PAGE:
Award-winning Perth businessman Iain Hutchison tells Michael Alexander why he likes nothing better than getting behind the stick of his replica Spitfire and taking it for a spin from Perth Airport.
As one of the world’s leading drill consultants who specialises in accessing difficult to reach oil wells, Perth-based Iain Hutchison is no stranger to globetrotting.
In the month immediately prior to this interview, the engineering director with Merlin ERD has spent 64 hours on 18 commercial aircraft flights taking his oil and gas exploration skills around the globe.
But it’s flying of a very different kind which keeps the 47-year-old father-of-three busy when he’s back home on Tayside – the air enthusiast has built and flies his own Spitfire!
Iain, who was born in Glenrothes and raised at Auchenblae, was first bitten by the flying bug whilst a pupil at Mearns Academy.
He was 14 when he went on an air experience flight in a Cessna at Dundee Airport and will never forget that first ever sensation of lifting.
“I thought ‘this is amazing’,” he recalls.
“Then there was the fact you could see the showers of rain and fly between them. It brought home just how beautiful Scotland is – even in the showers! That never left me. I’ve been enthralled about flying ever since.”
Iain joined the university air squadron whilst an engineering student at Heriot Watt University in Edinburgh, and toyed with the idea of pursuing a career as an RAF fast jet pilot.
But with no guarantee of making the fast jet grade, he concentrated on his engineering studies instead – taking advantage of the air squadron experience to ‘go solo’ at Edinburgh Turnhouse and later secure his pilot’s licence whilst working in the USA.
Iain, who is qualified to fly single engine light aircraft and a qualified display pilot, has since flown in America, Australia, South America, and the Caribbean.
But even after all these years, he says there isn’t anywhere that beats flying in Scotland on a good day – particularly when he’s behind the stick of his Spitfire replica, based at Perth Airport.
“The Spitfire thing came about when we were living in Perth, Australia,” he smiles.
“I was flicking through a British magazine and saw an advert for a pre-cut, pre-formed Spitfire kit from Supermarine aircraft. I’d always had a big soft spot for Spitfires.
“To buy a real one was £2 million a pop – which I didn’t have! There are also only 55 of the original 22,000 that were built left.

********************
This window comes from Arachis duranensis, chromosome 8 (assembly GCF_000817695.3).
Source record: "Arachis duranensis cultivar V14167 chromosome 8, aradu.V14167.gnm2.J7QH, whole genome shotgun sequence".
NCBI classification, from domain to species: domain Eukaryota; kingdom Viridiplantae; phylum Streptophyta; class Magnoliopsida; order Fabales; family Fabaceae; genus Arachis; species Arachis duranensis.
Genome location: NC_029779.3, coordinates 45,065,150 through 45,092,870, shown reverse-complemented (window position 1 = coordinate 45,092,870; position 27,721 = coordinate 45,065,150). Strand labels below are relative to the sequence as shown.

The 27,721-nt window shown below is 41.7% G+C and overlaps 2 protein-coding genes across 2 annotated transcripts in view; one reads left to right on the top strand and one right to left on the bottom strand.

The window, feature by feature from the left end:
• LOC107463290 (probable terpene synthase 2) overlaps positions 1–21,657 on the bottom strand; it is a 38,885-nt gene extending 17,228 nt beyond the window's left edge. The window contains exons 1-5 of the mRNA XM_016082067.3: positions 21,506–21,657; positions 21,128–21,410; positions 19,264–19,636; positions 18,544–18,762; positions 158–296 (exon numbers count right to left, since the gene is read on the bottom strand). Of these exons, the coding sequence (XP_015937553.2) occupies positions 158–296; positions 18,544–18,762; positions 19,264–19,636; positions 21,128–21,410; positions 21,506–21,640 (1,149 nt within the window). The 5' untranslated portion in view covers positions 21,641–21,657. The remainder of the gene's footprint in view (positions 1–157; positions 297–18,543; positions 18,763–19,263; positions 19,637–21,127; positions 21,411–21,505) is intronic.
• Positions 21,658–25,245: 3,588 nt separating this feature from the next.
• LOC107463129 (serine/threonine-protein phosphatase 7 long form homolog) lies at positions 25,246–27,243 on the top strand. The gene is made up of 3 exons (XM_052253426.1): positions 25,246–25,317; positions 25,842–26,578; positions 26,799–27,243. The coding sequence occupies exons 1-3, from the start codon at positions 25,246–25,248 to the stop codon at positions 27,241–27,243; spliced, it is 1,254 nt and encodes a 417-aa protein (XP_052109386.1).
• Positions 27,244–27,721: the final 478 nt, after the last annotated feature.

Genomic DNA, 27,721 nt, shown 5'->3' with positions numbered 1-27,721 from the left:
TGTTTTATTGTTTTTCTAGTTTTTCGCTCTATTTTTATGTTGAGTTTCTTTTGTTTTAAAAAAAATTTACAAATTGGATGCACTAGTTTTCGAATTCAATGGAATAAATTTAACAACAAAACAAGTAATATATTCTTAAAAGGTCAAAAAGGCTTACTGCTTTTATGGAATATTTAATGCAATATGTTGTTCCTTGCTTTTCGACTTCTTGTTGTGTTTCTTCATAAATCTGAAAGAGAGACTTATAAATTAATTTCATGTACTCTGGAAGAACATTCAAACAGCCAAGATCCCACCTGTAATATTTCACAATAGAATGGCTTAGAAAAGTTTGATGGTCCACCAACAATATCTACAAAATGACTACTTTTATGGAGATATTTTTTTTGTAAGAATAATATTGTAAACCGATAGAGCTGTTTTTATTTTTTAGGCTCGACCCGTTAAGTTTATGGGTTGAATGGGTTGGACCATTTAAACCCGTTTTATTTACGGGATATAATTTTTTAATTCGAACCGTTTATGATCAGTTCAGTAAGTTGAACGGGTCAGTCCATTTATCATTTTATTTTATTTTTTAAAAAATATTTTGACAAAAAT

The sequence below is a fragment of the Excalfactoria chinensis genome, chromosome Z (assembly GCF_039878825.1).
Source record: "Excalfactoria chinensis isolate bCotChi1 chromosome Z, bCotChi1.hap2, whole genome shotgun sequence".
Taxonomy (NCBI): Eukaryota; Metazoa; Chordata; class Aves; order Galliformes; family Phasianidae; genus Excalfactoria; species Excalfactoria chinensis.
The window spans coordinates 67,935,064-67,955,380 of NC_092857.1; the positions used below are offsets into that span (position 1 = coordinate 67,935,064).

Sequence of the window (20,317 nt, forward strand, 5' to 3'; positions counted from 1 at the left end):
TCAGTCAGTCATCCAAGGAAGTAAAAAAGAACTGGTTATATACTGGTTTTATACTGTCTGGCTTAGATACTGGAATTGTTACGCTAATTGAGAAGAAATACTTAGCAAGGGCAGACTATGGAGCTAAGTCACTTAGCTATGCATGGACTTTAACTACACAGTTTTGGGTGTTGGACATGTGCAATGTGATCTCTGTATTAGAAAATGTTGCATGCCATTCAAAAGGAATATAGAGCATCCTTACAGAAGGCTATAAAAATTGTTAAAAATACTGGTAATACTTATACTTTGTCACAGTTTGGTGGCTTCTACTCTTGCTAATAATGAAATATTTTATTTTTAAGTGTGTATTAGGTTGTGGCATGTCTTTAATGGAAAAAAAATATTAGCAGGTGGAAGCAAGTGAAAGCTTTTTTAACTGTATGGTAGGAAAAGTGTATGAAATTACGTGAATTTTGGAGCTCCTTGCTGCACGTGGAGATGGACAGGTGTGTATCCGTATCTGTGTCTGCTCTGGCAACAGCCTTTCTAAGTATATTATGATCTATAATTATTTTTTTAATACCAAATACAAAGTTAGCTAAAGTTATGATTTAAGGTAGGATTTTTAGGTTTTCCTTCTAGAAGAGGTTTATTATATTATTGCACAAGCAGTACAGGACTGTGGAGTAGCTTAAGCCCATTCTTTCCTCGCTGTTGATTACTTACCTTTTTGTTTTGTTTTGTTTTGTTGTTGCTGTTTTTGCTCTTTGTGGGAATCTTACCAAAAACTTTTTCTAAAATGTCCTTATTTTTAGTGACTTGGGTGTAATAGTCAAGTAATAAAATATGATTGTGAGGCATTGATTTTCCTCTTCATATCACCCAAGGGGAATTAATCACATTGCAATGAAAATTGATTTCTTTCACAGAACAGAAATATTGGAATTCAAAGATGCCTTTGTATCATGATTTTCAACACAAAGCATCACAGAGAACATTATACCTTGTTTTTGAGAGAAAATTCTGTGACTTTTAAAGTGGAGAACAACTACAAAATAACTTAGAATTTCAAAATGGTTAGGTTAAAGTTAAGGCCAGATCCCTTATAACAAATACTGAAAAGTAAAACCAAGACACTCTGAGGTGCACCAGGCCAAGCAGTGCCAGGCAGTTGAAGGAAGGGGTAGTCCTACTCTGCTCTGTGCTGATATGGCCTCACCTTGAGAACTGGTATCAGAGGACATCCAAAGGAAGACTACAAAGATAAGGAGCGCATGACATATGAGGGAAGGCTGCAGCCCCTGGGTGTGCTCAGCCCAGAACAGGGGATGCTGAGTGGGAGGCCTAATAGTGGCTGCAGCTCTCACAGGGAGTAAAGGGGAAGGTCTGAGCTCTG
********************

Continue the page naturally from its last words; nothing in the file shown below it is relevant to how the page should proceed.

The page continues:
“But here was a kit for about £200,000 – about the same cost as a high end sports car – where you would have total control over the quality – you build it, you know if you make a mistake, you have the provenance of material, and you can stage your investment.
“I looked at the sales video over six months and my wife Deborah said ‘just do it’.
“It made no sense whatsoever – so I just went and did it!”
It took him and his team of friends 2000 man hours to build the aircraft over two years.
It’s built from aviation grade aluminium and has a wooden composite propeller with modern light aircraft running gear.
“Lots of people say it’s not real. It’s a replica. That’s true, “he says.
“But close your eyes and walk this way. Now tell me it’s not real!
“The similarity is in the shape. From the ground it looks the same, but it doesn’t sound the same. The original had a 27 litre engine. Mine’s got a six litre engine. The main difference is I can afford to run this one!”
One of only 100 replicas in the world, Iain shipped the aircraft to the UK when he and the family moved back from Australia in 2007.
Part of the attraction was to be based in Perth and to make use of the “excellent” airfield facilities.
Now he flies the Spitfire around 20 hours per year – and particularly loves doing shows.
He adds: “I get a huge buzz. I also get a little bit of income to offset the running costs. But it’s showing off! Any display pilot who says they are not showing off is lying!”
Iain describes the Spitfire as “phenomenal” to fly – and he is particularly interested in its engineering credentials.
“You feel like you are part of the plane when you fly,” he adds.
“You are part of the plane. You look right and the plane goes right.
“The commonest expression is that you don’t strap in, you strap on a Spitfire, and it’s true.
“I’ve been fortunate enough to fly an original – a two-seater at Goodwood.
“My one is really sensitive and it’s an absolute delight to fly, but in the original it’s even more so.
“You don’t even need to look right. You just think about it and it’s away right! It’s just a beaut!”
Iain is particularly fascinated about the role Spitfires played in the Battle of Britain, and, drawing comparisons with his work now at the forefront of global oil well drilling, believes everyone should be so proud of British – and Scottish – engineering – particularly when the chips are down.